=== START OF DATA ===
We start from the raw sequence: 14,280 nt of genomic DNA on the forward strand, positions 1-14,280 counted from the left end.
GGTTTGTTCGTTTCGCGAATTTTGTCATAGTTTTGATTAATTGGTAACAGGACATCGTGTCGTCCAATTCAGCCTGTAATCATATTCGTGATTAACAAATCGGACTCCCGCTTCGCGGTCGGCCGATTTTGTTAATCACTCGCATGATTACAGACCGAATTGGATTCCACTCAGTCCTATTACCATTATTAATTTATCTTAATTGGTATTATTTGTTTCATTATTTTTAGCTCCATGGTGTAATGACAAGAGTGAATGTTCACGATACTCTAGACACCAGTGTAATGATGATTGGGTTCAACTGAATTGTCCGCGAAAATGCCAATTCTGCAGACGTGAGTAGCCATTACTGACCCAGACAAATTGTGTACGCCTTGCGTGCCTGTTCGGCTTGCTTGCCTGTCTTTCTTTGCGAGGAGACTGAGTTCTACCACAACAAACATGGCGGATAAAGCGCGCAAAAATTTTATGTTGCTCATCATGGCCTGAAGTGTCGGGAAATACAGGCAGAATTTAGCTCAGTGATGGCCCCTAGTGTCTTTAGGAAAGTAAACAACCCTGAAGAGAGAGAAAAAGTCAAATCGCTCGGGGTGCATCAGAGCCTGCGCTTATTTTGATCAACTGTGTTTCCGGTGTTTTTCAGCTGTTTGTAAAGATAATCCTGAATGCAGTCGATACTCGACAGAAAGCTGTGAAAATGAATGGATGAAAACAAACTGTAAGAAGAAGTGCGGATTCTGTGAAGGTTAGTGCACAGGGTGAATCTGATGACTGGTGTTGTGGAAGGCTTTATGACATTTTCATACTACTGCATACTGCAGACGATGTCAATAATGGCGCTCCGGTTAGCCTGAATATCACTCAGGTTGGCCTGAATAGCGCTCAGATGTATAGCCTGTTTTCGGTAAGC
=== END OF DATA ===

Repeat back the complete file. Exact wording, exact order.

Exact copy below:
We start from the raw sequence: 14,280 nt of genomic DNA on the forward strand, positions 1-14,280 counted from the left end.
GGTTTGTTCGTTTCGCGAATTTTGTCATAGTTTTGATTAATTGGTAACAGGACATCGTGTCGTCCAATTCAGCCTGTAATCATATTCGTGATTAACAAATCGGACTCCCGCTTCGCGGTCGGCCGATTTTGTTAATCACTCGCATGATTACAGACCGAATTGGATTCCACTCAGTCCTATTACCATTATTAATTTATCTTAATTGGTATTATTTGTTTCATTATTTTTAGCTCCATGGTGTAATGACAAGAGTGAATGTTCACGATACTCTAGACACCAGTGTAATGATGATTGGGTTCAACTGAATTGTCCGCGAAAATGCCAATTCTGCAGACGTGAGTAGCCATTACTGACCCAGACAAATTGTGTACGCCTTGCGTGCCTGTTCGGCTTGCTTGCCTGTCTTTCTTTGCGAGGAGACTGAGTTCTACCACAACAAACATGGCGGATAAAGCGCGCAAAAATTTTATGTTGCTCATCATGGCCTGAAGTGTCGGGAAATACAGGCAGAATTTAGCTCAGTGATGGCCCCTAGTGTCTTTAGGAAAGTAAACAACCCTGAAGAGAGAGAAAAAGTCAAATCGCTCGGGGTGCATCAGAGCCTGCGCTTATTTTGATCAACTGTGTTTCCGGTGTTTTTCAGCTGTTTGTAAAGATAATCCTGAATGCAGTCGATACTCGACAGAAAGCTGTGAAAATGAATGGATGAAAACAAACTGTAAGAAGAAGTGCGGATTCTGTGAAGGTTAGTGCACAGGGTGAATCTGATGACTGGTGTTGTGGAAGGCTTTATGACATTTTCATACTACTGCATACTGCAGACGATGTCAATAATGGCGCTCCGGTTAGCCTGAATATCACTCAGGTTGGCCTGAATAGCGCTCAGATGTATAGCCTGTTTTCGGTAAGC